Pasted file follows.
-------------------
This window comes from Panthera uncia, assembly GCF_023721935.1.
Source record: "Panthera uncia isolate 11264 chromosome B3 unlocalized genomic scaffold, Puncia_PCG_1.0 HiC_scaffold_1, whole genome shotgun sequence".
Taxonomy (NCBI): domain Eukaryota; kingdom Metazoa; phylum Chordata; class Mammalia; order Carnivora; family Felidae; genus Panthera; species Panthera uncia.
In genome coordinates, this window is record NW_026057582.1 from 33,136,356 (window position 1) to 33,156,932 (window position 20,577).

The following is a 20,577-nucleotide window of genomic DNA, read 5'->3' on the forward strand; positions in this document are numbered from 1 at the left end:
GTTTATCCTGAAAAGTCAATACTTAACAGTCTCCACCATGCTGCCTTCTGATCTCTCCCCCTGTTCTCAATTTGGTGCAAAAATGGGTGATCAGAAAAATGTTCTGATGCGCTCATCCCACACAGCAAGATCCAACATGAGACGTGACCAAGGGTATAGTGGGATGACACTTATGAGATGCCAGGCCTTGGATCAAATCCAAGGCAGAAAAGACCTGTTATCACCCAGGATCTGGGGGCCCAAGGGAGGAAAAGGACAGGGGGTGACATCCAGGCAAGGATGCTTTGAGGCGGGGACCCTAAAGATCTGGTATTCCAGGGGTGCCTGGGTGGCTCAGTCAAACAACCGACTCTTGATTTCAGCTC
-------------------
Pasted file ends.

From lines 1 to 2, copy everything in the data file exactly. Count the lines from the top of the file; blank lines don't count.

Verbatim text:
This window comes from Panthera uncia, assembly GCF_023721935.1.
Source record: "Panthera uncia isolate 11264 chromosome B3 unlocalized genomic scaffold, Puncia_PCG_1.0 HiC_scaffold_1, whole genome shotgun sequence".